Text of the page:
Late Stages of Alcoholism

Late Stages of Alcoholism

Alcoholism is generally thought to progress through three phases, the early, middle and late stage alcoholism. Certain specific symptoms are characteristic of each stage of alcoholism, although from a practical viewpoint, these alcoholism stages often overlap and it is somewhat difficult to ascertain what stage an alcoholic is in on a given point of time.

Early Stage of Alcoholism

At the early stage, the alcoholic develops increasing levels of tolerance to alcohol. The body starts to adapt to progressively greater quantities of alcoholic substances. Subsequently, the alcoholic, even when he keeps increasing the consumption of alcohol, notices fewer effects and his body continues to function more or less in the normal fashion.

The tolerance is achieved not only because the alcoholic consumes too much alcohol, but because his or her body is adapting fast to the effects of alcohol and registering physical changes within. At this early stage, the alcoholic thus suffers less from the adverse effects of alcohol, such as:

  • Hangover
  • Blackouts
  • Withdrawal
  • Intoxication

It is for this reason that an early stage alcoholic is not easily distinguishable from a person who just happens to be a heavy drinker. Accordingly, the alcoholic at this early stage of alcoholism would not face any specific problem at his or her workplace. The drinking would not to any considerable effect show on his or her conduct or performance at work. It is for these very reasons that the alcoholic at this stage would never admit that he or she might be having a problem.

Late Stages of Alcoholism

Middle Stage of Alcoholism

The middle stage is often characterized by a physical dependence on alcohol. The alcoholic increasingly finds that his body can’t do without a specific regular amount of alcohol. He or she finds that he or she is unable to control his or her craving for alcohol. If, at the first stage, he or she consumed alcohol for its benefits and pleasure, he or she now drinks more and more to avoid the misery and pain caused by his or her prior consumption.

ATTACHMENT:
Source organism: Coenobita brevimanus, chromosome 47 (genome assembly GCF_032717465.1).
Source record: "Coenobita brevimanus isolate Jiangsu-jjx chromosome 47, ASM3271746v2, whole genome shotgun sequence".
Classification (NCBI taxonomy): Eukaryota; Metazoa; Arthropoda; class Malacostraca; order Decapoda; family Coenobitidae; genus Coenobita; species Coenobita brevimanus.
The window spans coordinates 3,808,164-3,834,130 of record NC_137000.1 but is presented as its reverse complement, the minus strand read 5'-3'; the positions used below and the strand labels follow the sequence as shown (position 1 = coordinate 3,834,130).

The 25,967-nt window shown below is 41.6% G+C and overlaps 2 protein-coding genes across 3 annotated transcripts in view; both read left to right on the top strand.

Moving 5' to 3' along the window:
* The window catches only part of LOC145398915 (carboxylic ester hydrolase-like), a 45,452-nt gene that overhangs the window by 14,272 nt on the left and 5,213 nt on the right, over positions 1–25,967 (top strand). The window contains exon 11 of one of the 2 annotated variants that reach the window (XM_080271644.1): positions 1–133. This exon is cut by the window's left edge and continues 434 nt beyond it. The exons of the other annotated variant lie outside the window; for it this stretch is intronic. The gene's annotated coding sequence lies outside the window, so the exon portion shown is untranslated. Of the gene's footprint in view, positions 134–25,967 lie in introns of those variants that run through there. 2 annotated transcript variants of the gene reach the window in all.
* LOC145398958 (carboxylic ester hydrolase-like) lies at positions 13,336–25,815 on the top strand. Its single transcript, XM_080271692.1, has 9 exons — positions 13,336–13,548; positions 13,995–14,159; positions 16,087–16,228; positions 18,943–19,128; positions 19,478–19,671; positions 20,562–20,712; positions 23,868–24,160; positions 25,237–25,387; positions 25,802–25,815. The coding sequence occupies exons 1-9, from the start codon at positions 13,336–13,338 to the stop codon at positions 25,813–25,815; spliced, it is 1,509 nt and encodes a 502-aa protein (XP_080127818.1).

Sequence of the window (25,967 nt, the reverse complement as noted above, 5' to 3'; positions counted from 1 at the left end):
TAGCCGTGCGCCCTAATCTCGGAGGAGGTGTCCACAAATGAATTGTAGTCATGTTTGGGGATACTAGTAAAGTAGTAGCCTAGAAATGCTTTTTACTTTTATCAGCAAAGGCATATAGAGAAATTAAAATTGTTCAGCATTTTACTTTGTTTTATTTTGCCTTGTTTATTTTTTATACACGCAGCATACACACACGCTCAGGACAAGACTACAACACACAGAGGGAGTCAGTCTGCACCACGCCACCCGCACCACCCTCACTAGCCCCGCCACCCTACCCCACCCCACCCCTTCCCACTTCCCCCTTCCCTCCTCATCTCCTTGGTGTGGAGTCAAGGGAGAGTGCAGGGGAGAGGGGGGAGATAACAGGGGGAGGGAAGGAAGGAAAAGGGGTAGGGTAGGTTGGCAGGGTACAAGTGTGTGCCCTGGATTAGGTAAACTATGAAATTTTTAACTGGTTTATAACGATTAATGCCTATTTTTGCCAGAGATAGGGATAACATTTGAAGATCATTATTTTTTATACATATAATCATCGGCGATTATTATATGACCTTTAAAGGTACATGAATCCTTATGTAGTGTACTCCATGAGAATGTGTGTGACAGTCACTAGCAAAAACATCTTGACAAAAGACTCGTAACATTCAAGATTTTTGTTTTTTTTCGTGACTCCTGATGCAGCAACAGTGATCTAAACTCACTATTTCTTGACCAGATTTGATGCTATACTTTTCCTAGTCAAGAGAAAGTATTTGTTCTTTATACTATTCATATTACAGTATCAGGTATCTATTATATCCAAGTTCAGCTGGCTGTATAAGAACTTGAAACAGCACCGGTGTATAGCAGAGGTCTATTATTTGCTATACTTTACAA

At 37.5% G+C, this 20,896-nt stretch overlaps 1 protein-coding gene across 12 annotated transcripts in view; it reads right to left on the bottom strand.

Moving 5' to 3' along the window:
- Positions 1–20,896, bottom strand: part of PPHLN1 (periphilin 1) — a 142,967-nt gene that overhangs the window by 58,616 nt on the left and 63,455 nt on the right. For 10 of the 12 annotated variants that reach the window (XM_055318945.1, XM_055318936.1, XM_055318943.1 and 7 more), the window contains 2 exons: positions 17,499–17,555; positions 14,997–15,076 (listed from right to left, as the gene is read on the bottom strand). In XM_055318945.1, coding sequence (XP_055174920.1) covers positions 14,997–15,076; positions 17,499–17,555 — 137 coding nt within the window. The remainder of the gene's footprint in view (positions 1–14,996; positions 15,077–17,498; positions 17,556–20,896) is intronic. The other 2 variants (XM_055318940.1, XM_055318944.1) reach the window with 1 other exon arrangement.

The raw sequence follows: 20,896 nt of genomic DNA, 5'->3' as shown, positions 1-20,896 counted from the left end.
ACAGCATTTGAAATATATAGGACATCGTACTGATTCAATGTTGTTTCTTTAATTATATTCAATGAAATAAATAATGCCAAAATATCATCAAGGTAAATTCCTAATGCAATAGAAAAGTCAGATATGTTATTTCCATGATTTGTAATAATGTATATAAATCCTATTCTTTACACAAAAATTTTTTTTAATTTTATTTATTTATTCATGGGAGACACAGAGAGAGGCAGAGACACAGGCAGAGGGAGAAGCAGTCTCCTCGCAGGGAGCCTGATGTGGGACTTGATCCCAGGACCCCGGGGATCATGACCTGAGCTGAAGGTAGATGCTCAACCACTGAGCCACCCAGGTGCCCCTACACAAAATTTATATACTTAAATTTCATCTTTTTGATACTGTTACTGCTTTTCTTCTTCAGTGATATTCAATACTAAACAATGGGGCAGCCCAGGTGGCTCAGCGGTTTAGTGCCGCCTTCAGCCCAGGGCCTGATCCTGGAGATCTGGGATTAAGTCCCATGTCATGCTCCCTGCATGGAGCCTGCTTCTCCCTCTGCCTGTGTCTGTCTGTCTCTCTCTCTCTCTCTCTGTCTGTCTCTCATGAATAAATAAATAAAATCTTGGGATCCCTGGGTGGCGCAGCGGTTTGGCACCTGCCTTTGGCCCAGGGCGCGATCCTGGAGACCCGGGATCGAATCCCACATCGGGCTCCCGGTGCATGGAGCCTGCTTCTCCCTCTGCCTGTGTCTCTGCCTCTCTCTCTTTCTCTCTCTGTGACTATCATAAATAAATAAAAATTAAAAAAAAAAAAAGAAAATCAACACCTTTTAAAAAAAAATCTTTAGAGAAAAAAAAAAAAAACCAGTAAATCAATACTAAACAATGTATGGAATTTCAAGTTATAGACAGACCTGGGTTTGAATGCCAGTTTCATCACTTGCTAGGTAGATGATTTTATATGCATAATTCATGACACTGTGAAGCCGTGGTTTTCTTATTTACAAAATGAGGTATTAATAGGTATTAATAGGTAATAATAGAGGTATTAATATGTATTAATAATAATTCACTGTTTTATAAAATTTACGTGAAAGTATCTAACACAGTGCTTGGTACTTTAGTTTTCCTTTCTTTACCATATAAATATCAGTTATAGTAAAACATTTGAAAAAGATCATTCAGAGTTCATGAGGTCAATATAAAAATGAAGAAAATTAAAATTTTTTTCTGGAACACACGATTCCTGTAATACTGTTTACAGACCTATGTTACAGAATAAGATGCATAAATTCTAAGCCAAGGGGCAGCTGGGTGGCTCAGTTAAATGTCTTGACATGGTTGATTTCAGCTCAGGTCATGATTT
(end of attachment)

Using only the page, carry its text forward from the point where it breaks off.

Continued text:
Because the body has become adapted to large amounts of alcohol, abstention now results in painful withdrawal symptoms. The body begins to suffer from a lack of alcohol. Thus it often happens that the alcoholic at this stage develops an all too powerful urge for alcohol and can’t limit his or her consumption to socially acceptable patterns, times or places.

Blackout is another distinct symptom of the middle stage. This does not mean that the alcoholic passes out during these sessions, but that he or she simply forgets what he or she has done or had been doing at such times. The brain either does not store these memories or store them in such a way that they become unrecoverable.

This is also the stage when the alcoholic starts to face increased problems at the workplace. The most common symptoms are:

  • Poor performance
  • Increased absences
  • Behavior problems with co-workers
  • Deterioration in general appearance

Late Stage of Alcohol Abuse

Late stage alcoholism is when the alcoholic is suffering from a number of ailments and his or her body has registered damages resulting from the toxic effects of alcohol. It often happens that the alcoholic at this stage has contracted damage to many of his or her vital organs and is suffering from many psychological and physical problems.

The alcoholic’s immunity level gets lowered and he or she becomes susceptible to many serious medical conditions, the most serious of these being cirrhosis of liver, heart failure, hepatitis, fatty liver, pancreatitis, brain damage, respiratory infections and malnutrition. While some of these conditions are reversible, others may not be. At this stage, the alcoholic often suffers from delusion, is almost always ill and is constantly drinking and he or she almost perpetually remains in a state of mental confusion.

He or she seems to be at a loss as to what has gone wrong and is on the verge of giving up the fight. At this stage, the alcoholic gets “the shakes” whenever he or she tries to refrain from consumption. When hallucination is combined with these shakes, the symptom is known as delirium tremens or DTs. DTs are a deadly kind of withdrawal symptom and unless the alcoholic is placed under immediate treatment, they can wreak havoc to his or her body and mind.

Another particular problem all alcoholics face is that of denial. Right from the early stages of alcoholism, he or she will deny that he or she is sick or has a problem. This continues through the middle stage and curiously, often persists even in the last stage. Even if he or she admits to the problem at the last stage and agrees to seek help, the recovery becomes difficult.

It often occurs that after a temporary dry-out period, the alcoholic relapses to his or her previous habits. It is thus important that an alcoholic seek help 800-303-2482 from professionals at the earliest stage of the disease. As he or she progresses through the stages of alcoholism, the chance of total recovery gets increasingly diminished.

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